Project LBZ Part 6

Standing On Top Of The World: Wrapping Up Project LBZ

March 2016 Build, Duramax, Feature Trevor Mason

Wrapping Paper

To really get the truck to pop, to have that wow factor when it’s rolling down the road, we decided we needed to wrap it. When it comes to truck wraps, nobody makes a better one than ECD Customs out of Haileybury, Ontario. We spent a lot of time talking to Eric Gosselin to show him our vision for how we wanted the wrap to turn out. He in turn spent over 12 hours designing the wrap, turning our vision into a reality. All credit is due to Gosselin for making the process so easy. Part of what makes it so easy is that after he designs the wrap, he simply sends the file electronically to a shop that installs it, who then prints it onsite.

We could think of nobody better to do the installation than Sign Pro in Idaho Falls, Idaho. We caught up with them while they were in the midst of the process. We talked to Andrew Petersen, account executive at Sign Pro, and he told us all about it. The wrap itself is essentially just a giant sticker that comes in a bunch of different sections for easier application. But if you think that means it’s easy to put on, you got another thing coming. You know how hard it is to put a screen protector on your phone without getting air bubbles or dust trapped under it? It’s the same process writ large. Making things just a little bit harder was the actual design of the wrap. Petersen says, “This wrap was hard, because it hides bubbles really well. You can’t see them sometimes unless the light hits it just right.”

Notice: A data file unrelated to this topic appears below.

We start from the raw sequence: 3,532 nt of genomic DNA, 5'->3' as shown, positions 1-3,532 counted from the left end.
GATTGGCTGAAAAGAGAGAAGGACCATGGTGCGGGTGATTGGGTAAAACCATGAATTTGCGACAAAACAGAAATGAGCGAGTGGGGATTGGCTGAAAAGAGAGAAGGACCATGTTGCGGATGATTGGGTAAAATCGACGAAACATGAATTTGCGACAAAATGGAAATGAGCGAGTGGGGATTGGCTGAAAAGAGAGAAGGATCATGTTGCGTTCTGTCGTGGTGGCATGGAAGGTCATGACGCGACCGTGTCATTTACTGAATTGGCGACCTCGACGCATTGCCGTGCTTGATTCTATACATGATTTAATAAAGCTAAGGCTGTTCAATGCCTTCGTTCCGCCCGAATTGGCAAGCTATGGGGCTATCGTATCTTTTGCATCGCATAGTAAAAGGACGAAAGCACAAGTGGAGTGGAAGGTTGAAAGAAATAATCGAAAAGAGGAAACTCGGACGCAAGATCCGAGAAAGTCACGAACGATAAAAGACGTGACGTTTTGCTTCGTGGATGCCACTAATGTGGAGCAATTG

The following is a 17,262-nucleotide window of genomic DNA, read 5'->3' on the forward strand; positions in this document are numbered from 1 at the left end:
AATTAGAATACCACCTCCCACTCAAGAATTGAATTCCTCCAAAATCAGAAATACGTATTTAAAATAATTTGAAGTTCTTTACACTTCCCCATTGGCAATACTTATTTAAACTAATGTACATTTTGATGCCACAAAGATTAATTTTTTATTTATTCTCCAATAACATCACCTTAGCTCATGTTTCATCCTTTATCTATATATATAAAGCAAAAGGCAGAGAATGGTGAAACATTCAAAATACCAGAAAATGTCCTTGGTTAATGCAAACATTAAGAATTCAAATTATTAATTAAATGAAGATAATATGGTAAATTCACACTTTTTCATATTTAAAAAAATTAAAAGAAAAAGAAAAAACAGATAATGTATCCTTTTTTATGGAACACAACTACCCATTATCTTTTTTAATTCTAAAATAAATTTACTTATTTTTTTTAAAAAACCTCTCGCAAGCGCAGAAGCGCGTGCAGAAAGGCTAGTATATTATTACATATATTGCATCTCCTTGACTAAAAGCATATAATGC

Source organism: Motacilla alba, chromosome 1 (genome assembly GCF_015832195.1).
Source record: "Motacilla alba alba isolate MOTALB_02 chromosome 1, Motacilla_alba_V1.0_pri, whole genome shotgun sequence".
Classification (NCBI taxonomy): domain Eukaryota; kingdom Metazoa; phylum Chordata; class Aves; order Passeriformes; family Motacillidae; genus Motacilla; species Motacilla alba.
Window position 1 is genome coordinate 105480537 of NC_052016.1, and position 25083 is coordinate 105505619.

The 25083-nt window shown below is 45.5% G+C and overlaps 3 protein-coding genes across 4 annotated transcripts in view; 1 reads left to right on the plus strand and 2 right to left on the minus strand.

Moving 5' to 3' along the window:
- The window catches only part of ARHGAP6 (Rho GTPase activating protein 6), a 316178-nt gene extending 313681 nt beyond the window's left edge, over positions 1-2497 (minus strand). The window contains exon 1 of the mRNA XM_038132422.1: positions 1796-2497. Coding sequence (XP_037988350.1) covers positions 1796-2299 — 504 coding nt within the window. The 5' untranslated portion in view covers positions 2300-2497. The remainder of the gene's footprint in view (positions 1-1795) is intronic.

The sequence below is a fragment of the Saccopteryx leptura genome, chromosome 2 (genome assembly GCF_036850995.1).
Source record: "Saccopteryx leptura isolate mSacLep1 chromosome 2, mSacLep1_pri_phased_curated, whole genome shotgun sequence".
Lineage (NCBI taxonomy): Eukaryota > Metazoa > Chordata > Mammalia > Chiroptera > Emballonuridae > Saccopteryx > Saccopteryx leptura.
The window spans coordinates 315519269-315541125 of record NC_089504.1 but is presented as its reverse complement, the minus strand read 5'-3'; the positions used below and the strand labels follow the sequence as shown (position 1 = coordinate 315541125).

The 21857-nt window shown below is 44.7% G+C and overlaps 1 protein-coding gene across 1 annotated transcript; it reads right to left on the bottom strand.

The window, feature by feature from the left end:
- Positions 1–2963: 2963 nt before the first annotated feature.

Hard doesn’t mean impossible, though. As we watched, careful not to get in their way, Petersen and Bailey Whitehead, one of Sign Pro’s shop techs, applied the wrap to one door over the course of about an hour. They first used strong magnets to hold two different pieces in place while they determined the best position for them. With a busy pattern like ours, you have to make sure everything’s going to line up once you’re done. They then started applying the wrap to the right front passenger door about halfway down and worked to the bottom. They stopped every few inches to make sure everything lay flat, without bubbles. Aiding the process was a bottle of Windex and some credit-card-sized disks that flattened the surface out as they passed over it. Additionally, Whitehead applied heat with a heat gun to get the wrap to stretch just a little to get coverage over tricky areas, like the channel that runs horizontally along the truck’s side.

To continue with my screen protector analogy above, I thought this would be nerve-wracking, because those things are kind of a “one and done” type thing. If you screw it up, you have to start from scratch with a new one. Not so with these wraps.

“It’s got kind of a honeycomb texture to it that lets it breathe as you put it on,” says Petersen. “You wouldn’t be able to apply it otherwise. It’s really forgiving and durable, so you can stretch and pull it while you’re putting it on.”

Indeed, at various points they pulled back several inches of the wrap because it wasn’t laying right and tried again. Andrew says that the wraps are specifically designed to not be super adhesive at first because it would make them impossible to put on. Once they’ve been applied and sit for a matter of days or weeks, that’s when the adhesive really bonds to the truck and locks in for the long haul. With the whole wrap in place, it’s even better than a new coat of paint. It’s such a signature, eye-grabbing look. The graphics that ECD and Gosselin chose look amazing.

“I had no idea that in seven months you could take a truck that was unimpressive in most people’s eyes, and turn it into something that at every intersection someone screams at me how badass it is,” says Larsen. “So much of that is thanks to the wrap.”

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